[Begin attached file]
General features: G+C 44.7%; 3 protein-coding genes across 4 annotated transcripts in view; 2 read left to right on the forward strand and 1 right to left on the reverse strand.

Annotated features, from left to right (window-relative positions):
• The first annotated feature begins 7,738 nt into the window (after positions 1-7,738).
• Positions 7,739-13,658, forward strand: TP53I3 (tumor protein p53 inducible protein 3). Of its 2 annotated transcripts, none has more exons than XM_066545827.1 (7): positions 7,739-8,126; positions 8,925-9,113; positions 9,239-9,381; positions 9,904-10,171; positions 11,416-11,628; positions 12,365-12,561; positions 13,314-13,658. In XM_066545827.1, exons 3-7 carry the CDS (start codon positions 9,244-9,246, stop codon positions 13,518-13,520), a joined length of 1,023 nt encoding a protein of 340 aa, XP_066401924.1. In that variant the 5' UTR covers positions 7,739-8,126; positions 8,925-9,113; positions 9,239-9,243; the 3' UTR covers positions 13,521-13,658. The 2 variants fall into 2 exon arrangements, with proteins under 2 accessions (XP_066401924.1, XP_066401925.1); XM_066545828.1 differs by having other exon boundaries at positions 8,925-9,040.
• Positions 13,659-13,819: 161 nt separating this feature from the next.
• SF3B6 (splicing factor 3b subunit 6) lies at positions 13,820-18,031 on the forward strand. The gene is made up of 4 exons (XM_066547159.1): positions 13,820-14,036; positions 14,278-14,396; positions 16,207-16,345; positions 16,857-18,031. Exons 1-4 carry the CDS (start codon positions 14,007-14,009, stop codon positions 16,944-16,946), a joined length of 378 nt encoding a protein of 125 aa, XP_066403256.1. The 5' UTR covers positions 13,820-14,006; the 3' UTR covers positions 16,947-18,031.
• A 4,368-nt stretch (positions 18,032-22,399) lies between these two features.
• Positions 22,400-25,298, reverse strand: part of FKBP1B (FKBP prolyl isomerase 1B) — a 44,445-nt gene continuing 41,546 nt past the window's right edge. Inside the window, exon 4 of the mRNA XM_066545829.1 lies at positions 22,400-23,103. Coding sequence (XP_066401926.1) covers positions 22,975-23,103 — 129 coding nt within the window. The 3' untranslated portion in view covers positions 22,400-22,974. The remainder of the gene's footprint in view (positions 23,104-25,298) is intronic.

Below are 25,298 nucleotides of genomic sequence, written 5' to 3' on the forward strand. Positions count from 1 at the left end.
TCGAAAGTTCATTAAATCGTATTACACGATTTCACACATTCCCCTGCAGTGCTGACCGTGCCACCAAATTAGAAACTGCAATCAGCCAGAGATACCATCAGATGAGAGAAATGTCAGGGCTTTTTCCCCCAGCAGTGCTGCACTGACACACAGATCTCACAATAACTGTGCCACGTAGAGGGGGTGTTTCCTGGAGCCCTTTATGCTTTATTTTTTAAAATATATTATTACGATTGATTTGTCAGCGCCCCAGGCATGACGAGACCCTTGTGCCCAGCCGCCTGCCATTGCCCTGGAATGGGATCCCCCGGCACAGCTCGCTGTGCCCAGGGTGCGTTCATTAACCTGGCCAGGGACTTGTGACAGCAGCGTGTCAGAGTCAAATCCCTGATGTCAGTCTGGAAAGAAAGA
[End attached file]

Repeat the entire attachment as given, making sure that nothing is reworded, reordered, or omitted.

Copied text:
General features: G+C 44.7%; 3 protein-coding genes across 4 annotated transcripts in view; 2 read left to right on the forward strand and 1 right to left on the reverse strand.

Annotated features, from left to right (window-relative positions):
• The first annotated feature begins 7,738 nt into the window (after positions 1-7,738).
• Positions 7,739-13,658, forward strand: TP53I3 (tumor protein p53 inducible protein 3). Of its 2 annotated transcripts, none has more exons than XM_066545827.1 (7): positions 7,739-8,126; positions 8,925-9,113; positions 9,239-9,381; positions 9,904-10,171; positions 11,416-11,628; positions 12,365-12,561; positions 13,314-13,658. In XM_066545827.1, exons 3-7 carry the CDS (start codon positions 9,244-9,246, stop codon positions 13,518-13,520), a joined length of 1,023 nt encoding a protein of 340 aa, XP_066401924.1. In that variant the 5' UTR covers positions 7,739-8,126; positions 8,925-9,113; positions 9,239-9,243; the 3' UTR covers positions 13,521-13,658. The 2 variants fall into 2 exon arrangements, with proteins under 2 accessions (XP_066401924.1, XP_066401925.1); XM_066545828.1 differs by having other exon boundaries at positions 8,925-9,040.
• Positions 13,659-13,819: 161 nt separating this feature from the next.
• SF3B6 (splicing factor 3b subunit 6) lies at positions 13,820-18,031 on the forward strand. The gene is made up of 4 exons (XM_066547159.1): positions 13,820-14,036; positions 14,278-14,396; positions 16,207-16,345; positions 16,857-18,031. Exons 1-4 carry the CDS (start codon positions 14,007-14,009, stop codon positions 16,944-16,946), a joined length of 378 nt encoding a protein of 125 aa, XP_066403256.1. The 5' UTR covers positions 13,820-14,006; the 3' UTR covers positions 16,947-18,031.
• A 4,368-nt stretch (positions 18,032-22,399) lies between these two features.
• Positions 22,400-25,298, reverse strand: part of FKBP1B (FKBP prolyl isomerase 1B) — a 44,445-nt gene continuing 41,546 nt past the window's right edge. Inside the window, exon 4 of the mRNA XM_066545829.1 lies at positions 22,400-23,103. Coding sequence (XP_066401926.1) covers positions 22,975-23,103 — 129 coding nt within the window. The 3' untranslated portion in view covers positions 22,400-22,974. The remainder of the gene's footprint in view (positions 23,104-25,298) is intronic.

Below are 25,298 nucleotides of genomic sequence, written 5' to 3' on the forward strand. Positions count from 1 at the left end.
TCGAAAGTTCATTAAATCGTATTACACGATTTCACACATTCCCCTGCAGTGCTGACCGTGCCACCAAATTAGAAACTGCAATCAGCCAGAGATACCATCAGATGAGAGAAATGTCAGGGCTTTTTCCCCCAGCAGTGCTGCACTGACACACAGATCTCACAATAACTGTGCCACGTAGAGGGGGTGTTTCCTGGAGCCCTTTATGCTTTATTTTTTAAAATATATTATTACGATTGATTTGTCAGCGCCCCAGGCATGACGAGACCCTTGTGCCCAGCCGCCTGCCATTGCCCTGGAATGGGATCCCCCGGCACAGCTCGCTGTGCCCAGGGTGCGTTCATTAACCTGGCCAGGGACTTGTGACAGCAGCGTGTCAGAGTCAAATCCCTGATGTCAGTCTGGAAAGAAAGA